Fukrey 3 Movie Review: st  instalment. This slapstick comedy, while occasionally humorous, lacks the charm of the fir

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 Story of Fukrey 3: Unintentionally, Choocha runs against Bholi Punjaban in a legislative assembly election. However, he and Hunny get into difficulty with the water mafia when they discover they have the ability to make gasoline. Are they going to escape this pickle?

 Review of Fukrey 3: For the third time, the audience will crash land into the world of Hunny (Pulkit Samrat), Choocha (Varun Sharma), Laali (Manjot Singh), and Panditji (Pankaj Tripathi), also known as fukreys. A song that recaps the events of the first two sections is woven into the entertaining opening credits to help viewers catch up on the plot. This time, Choocha (Richa Chadha), an unusual rival and crowd favourite, is running against Bholi Punjaban (Richa Chadha) for the position of Water Resources Minister. Choocha promises to assist them in resolving their water-related problems. This puts Bholi's chances in jeopardy, so she comes up with a scheme to stop Choocha from running for office and sets off a wild chain of events.

When the group travels to South Africa in search of diamonds, an incident there allows Choocha and Hunny to produce gasoline. This is the point at which Vipul Vig's story and script, as well as the lives of the characters, begin to fall apart. Things take a turn for the worse after a point, and the intriguing storyline becomes overloaded with scenes that make people chuckle every now and then and potty humour.

 While one might anticipate a slapstick comedy, Mrighdeep Singh Lamba's third instalment in his comedy series fails to live up to the appeal of the first two because it is too densely plotted and becomes a disorganized collection of scenes. At first, you assume that the narrative would centre on Choocha and Bholi's election. Rather, it becomes about the latter's disgusting methods of subduing the former, including a love triangle, kidnapping, and the tur attempt to escape from a water mafiaso who wants to use their talent to produce gasoline. While some of the scenes are humorous, many of them are bloated, extravagant, and unrelated to the main plot. The film also discusses day zero, which is a scenario in which there would.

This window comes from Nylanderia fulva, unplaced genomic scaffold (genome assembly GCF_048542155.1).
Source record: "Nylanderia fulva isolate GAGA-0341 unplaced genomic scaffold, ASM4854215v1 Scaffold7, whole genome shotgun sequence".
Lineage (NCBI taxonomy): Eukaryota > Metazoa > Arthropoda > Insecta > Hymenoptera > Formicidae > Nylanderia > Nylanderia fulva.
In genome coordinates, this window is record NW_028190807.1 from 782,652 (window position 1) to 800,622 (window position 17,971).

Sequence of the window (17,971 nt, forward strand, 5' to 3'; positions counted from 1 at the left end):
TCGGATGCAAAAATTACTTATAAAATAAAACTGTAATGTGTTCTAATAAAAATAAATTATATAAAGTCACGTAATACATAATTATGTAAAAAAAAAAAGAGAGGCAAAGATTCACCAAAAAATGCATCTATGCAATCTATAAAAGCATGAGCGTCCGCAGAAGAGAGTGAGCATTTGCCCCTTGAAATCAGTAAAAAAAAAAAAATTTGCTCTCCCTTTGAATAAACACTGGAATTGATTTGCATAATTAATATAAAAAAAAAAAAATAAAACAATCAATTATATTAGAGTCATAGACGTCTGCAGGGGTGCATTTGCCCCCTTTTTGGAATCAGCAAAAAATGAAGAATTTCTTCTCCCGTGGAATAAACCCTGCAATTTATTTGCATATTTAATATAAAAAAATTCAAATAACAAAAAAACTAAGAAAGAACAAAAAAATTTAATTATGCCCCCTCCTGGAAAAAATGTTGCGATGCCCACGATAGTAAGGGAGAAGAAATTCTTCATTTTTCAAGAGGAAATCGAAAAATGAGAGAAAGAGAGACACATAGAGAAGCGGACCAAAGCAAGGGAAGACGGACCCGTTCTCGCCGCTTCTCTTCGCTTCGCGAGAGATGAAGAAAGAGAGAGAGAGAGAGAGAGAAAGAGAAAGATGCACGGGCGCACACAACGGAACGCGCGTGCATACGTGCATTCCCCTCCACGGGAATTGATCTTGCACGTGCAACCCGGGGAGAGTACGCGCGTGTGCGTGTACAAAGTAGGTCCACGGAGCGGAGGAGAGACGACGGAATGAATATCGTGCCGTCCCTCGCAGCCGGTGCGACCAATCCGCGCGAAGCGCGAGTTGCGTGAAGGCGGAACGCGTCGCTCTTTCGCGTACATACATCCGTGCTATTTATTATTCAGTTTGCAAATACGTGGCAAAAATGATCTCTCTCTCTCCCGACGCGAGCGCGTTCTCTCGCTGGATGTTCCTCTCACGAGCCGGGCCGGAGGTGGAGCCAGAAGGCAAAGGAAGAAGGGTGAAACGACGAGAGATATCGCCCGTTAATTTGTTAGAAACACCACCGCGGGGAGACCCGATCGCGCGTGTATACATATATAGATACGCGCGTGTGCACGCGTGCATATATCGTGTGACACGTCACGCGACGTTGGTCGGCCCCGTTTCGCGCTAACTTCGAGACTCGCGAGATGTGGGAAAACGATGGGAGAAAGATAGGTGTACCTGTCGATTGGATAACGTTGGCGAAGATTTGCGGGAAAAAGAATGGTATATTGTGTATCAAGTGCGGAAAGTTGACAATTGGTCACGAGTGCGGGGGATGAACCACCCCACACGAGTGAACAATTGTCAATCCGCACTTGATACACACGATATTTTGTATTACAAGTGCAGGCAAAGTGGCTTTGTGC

During the two hours and thirty minutes of the movie, Varun Sharma effortlessly exhibits his perfect comic timing. Apart from him, Pankaj Tripathi is excellent in the part. As the smartest person among them, Pulkit Samrat is merely mediocre. Both Manjot Singh as the frustrated buddy and Richa Chadha as the don deliver strong performances. The oddball soundtrack by Tanishk Bagchi and Abhishek Nailwal fits the amusing events perfectly.

You will laugh a lot in this movie, especially if you enjoy pure slapstick humour. However, there is a lot to be desired about the convoluted plot and how the events play out. Nevertheless, it's worth seeing once.